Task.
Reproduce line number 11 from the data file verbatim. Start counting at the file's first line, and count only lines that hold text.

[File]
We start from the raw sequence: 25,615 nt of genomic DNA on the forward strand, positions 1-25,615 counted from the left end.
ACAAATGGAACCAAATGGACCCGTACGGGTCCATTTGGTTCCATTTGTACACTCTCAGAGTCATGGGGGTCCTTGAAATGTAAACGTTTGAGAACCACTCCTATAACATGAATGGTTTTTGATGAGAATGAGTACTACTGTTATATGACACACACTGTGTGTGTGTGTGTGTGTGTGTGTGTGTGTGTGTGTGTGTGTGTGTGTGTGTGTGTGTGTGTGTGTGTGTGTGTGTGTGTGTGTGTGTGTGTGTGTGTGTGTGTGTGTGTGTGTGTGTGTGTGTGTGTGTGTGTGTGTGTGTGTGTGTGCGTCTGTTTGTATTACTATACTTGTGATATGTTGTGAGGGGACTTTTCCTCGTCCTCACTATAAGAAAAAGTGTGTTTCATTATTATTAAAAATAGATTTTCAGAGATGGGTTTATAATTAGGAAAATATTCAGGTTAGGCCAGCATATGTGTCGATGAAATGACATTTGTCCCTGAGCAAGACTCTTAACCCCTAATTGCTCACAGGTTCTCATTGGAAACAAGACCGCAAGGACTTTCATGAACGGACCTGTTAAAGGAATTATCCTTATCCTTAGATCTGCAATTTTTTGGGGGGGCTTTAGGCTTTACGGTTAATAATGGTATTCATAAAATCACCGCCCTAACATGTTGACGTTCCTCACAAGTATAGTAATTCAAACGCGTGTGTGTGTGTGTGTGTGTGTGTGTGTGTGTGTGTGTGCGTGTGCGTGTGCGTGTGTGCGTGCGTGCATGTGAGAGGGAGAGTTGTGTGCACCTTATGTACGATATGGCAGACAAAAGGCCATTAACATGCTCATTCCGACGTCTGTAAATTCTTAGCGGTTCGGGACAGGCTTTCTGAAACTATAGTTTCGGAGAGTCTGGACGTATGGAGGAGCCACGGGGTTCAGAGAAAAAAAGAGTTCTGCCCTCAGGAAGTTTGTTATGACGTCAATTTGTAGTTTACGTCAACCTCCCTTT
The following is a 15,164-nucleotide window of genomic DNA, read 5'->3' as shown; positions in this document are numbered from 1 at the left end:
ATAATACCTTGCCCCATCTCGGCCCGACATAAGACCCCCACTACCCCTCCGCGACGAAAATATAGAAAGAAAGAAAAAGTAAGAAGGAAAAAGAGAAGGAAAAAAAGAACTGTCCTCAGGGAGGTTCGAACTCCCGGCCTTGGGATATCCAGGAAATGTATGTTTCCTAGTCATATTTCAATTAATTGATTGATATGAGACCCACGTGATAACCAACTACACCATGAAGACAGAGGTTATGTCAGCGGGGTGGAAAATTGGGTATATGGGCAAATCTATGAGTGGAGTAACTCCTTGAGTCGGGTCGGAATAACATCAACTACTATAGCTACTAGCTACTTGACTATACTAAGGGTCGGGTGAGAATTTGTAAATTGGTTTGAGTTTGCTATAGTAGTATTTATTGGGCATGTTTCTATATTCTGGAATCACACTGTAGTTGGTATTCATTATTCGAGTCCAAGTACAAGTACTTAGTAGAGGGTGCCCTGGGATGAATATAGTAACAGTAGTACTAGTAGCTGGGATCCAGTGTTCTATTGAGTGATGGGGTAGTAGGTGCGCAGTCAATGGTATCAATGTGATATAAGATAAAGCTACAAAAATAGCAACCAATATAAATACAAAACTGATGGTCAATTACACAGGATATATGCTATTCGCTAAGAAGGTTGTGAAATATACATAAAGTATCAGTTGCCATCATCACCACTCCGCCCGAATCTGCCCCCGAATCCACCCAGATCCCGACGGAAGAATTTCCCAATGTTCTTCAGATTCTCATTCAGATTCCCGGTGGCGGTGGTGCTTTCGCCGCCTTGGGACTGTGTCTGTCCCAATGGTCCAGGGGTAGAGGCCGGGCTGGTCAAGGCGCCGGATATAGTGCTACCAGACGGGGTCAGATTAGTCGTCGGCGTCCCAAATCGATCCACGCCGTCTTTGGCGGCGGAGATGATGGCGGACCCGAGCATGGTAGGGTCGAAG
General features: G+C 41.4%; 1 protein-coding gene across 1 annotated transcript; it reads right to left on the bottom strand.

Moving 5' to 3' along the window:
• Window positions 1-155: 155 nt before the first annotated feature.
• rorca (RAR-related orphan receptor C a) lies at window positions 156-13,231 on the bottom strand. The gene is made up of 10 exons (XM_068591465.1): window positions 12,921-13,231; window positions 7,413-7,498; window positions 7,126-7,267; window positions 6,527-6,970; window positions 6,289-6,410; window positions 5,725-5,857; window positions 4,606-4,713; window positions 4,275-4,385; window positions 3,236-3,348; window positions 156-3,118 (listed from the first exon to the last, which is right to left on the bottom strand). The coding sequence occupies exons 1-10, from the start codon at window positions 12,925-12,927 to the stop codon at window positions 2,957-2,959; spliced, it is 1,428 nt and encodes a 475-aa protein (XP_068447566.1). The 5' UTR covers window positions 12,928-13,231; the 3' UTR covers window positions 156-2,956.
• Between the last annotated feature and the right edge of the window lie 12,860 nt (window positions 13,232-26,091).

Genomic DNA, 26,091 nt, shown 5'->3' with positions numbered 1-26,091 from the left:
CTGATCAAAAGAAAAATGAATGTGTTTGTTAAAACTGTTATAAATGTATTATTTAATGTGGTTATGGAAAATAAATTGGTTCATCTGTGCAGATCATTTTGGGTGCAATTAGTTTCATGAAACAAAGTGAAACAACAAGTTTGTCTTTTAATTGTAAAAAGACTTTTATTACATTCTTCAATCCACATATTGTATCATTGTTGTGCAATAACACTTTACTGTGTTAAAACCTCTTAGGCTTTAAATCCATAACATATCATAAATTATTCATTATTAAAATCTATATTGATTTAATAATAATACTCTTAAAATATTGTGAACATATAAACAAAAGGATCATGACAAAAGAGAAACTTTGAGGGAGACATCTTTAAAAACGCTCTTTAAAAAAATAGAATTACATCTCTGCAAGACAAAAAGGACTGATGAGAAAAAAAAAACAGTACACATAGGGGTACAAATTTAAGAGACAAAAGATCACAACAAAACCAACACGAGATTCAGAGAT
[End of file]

CTGATCAAAAGAAAAATGAATGTGTTTGTTAAAACTGTTATAAATGTATTATTTAATGTGGTTATGGAAAATAAATTGGTTCATCTGTGCAGATCATTTTGGGTGCAATTAGTTTCATGAAACAAAGTGAAACAACAAGTTTGTCTTTTAATTGTAAAAAGACTTTTATTACATTCTTCAATCCACATATTGTATCATTGTTGTGCAATAACACTTTACTGTGTTAAAACCTCTTAGGCTTTAAATCCATAACATATCATAAATTATTCATTATTAAAATCTATATTGATTTAATAATAATACTCTTAAAATATTGTGAACATATAAACAAAAGGATCATGACAAAAGAGAAACTTTGAGGGAGACATCTTTAAAAACGCTCTTTAAAAAAATAGAATTACATCTCTGCAAGACAAAAAGGACTGATGAGAAAAAAAAAACAGTACACATAGGGGTACAAATTTAAGAGACAAAAGATCACAACAAAACCAACACGAGATTCAGAGAT